James Madison.jpg

Comparison to foreign nations[edit]

The letter reviews the six classifications of power given by the Constitution:

  1. Security against foreign danger
  2. Regulation of the intercourse with foreign nations
  3. Maintenance of harmony and proper intercourse among the States;
  4. Certain miscellaneous objects of general utility;
  5. Restraint of the States from certain injurious acts;
  6. Provisions for giving due efficacy to all these powers.

This first classification of powers includes the ability to declare war, funding and maintaining armies and fleets, forming a militia, and borrowing money. Madison argues that all of these powers are necessary—not only for war, but also for self defense. Madison expands the argument with a comparison to 15th century European countries: Charles VII of France maintained a standing military during times of peace and if the rest of Europe had not followed then the entire European continent would now be under the rule of one person.[3]

A comparison between Europe and America is brought up in the letter where Madison states that a disjointed Europe is not as volatile when compared to a disunited America. He argues that America’s problems would mostly be internal—between the States, as opposed to Europe’s problems springing from rival nations around their borders. Madison then contrasts the American Constitution to Great Britain’s Constitution, stating that the British government could potentially become so corrupted that the relatively small representative body, elected by a small percentage of the population, have the power to indefinitely maintain an army as opposed to the American Constitution’s strict rule of a vote every two years.[3]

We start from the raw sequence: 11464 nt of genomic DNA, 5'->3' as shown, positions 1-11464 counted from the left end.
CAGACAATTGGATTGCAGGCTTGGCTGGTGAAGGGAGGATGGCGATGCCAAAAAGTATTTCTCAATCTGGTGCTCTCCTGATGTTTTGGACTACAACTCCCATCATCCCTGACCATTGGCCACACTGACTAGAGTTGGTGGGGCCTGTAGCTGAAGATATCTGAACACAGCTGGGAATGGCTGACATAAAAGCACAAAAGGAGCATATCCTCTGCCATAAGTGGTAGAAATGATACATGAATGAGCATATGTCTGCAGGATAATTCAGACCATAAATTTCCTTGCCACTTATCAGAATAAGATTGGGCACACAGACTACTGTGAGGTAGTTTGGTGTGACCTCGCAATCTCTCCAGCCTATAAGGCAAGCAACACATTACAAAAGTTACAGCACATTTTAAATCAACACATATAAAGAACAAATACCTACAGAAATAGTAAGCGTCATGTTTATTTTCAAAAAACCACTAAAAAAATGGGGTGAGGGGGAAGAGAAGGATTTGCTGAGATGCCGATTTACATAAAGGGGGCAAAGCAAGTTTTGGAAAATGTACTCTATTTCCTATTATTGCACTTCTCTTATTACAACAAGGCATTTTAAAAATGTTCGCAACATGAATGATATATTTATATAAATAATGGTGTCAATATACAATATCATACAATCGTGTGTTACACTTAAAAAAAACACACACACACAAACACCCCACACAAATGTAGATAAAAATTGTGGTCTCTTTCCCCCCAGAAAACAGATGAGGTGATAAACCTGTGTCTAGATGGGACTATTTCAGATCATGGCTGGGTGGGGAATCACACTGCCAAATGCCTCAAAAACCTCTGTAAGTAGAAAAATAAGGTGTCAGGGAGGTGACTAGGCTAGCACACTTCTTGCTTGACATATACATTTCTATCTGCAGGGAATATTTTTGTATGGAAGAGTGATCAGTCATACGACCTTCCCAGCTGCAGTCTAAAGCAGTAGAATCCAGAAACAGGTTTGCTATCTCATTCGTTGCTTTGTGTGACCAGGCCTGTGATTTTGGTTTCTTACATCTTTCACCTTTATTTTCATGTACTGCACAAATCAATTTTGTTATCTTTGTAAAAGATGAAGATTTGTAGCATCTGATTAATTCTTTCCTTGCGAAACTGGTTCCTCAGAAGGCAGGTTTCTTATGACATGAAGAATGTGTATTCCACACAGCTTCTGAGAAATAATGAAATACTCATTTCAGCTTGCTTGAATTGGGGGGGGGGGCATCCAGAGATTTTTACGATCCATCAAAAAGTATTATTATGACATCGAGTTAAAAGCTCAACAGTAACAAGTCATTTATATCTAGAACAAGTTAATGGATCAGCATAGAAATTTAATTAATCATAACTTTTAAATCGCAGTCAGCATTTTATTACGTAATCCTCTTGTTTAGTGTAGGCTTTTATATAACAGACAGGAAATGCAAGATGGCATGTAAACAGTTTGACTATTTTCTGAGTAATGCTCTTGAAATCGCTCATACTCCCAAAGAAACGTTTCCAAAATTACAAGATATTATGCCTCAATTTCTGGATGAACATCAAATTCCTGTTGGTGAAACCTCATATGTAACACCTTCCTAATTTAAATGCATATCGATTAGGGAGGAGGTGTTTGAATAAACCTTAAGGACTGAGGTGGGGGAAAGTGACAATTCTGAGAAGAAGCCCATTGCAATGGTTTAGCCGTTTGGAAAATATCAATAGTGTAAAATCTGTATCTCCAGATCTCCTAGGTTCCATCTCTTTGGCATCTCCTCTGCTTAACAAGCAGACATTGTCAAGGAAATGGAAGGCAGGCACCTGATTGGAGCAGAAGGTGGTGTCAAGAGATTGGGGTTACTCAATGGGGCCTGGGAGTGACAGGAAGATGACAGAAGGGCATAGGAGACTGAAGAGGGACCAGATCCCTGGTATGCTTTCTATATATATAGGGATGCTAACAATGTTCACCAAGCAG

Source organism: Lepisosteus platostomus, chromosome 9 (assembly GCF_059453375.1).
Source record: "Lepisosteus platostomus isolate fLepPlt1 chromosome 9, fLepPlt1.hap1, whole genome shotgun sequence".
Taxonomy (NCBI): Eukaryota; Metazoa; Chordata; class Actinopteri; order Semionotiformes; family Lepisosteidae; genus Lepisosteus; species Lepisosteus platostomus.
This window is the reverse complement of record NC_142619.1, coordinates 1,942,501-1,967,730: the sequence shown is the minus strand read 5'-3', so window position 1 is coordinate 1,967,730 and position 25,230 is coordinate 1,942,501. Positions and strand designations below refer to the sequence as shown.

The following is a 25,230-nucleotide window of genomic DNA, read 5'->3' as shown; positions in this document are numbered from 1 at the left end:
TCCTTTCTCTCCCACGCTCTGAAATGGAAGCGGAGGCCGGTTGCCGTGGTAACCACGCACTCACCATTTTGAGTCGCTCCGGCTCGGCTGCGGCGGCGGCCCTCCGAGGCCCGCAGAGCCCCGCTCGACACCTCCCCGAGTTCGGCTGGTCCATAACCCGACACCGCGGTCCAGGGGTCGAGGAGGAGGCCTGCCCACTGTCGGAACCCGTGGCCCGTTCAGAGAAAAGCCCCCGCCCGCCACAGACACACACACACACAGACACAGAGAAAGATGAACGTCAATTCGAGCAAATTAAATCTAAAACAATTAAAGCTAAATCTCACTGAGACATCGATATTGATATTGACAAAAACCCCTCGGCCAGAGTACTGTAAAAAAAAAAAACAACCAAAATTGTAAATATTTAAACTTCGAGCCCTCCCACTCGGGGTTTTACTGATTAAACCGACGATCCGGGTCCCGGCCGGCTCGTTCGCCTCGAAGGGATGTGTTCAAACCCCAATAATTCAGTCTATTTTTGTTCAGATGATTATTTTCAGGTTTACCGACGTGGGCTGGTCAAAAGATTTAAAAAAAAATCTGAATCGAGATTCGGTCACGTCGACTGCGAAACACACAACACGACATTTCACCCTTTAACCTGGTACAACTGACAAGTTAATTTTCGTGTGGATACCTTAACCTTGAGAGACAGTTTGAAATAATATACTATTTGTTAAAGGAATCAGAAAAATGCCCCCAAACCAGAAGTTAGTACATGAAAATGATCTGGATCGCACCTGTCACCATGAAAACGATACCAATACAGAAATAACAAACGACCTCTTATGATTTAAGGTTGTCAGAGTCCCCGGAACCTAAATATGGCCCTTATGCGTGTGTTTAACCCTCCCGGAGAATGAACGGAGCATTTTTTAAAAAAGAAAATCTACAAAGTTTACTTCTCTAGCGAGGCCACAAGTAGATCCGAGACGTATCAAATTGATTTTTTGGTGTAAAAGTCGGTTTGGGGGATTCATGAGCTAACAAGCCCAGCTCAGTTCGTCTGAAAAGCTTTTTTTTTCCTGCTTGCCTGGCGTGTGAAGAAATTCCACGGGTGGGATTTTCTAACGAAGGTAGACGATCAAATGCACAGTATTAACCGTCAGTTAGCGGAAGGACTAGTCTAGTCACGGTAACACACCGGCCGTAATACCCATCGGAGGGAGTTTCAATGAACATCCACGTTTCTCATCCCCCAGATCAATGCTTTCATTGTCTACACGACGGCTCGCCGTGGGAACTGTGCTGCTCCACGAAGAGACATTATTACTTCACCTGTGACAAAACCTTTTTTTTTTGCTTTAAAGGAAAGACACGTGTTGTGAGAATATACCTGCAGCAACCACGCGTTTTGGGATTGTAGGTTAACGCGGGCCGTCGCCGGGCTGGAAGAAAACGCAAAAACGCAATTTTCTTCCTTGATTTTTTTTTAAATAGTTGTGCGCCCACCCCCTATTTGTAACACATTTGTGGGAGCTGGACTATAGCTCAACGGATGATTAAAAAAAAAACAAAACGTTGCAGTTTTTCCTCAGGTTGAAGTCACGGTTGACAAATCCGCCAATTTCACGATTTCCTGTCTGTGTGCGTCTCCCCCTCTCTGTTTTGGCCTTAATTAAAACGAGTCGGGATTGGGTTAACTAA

Modern analysis and reaction[edit]

In Anthony M. Bertelli’s paper “Federalist No. 41: Does Polarization Inhibit Coordination?”, he argues that all the limits the Constitution imposes on the government prevents the different branches from working together. He states that the Constitution does not incentivise coordination between government branches or political parties and that’s what holding the country down. In their quest to prevent tyranny in their country, the founding fathers have made it difficult for the government to work together for the good of the people.[4]

References[edit]

  1. ^ Meyerson, Michael (2009). Liberty's Blueprint : How Madison and Hamilton Wrote the Federalist Papers, Defined the Constitution, and Made Democracy S. Basic Books. ISBN 9780786747887. 
  2. ^ Leibiger, Stuart (2012). Wiley Blackwell Companions to American History : Companion to James Madison and James Monroe (1). Wiley-Blackwell. ISBN 9781118281420. 
  3. ^ a b c d e f "The Avalon Project : Federalist No 41". avalon.law.yale.edu. Retrieved 2016-10-21. 
  4. ^ Bertelli, Anthony. "Federalist No. 41: Does Polarization Inhibit Coordination?". Public Administration Review. 71 (0033-3352).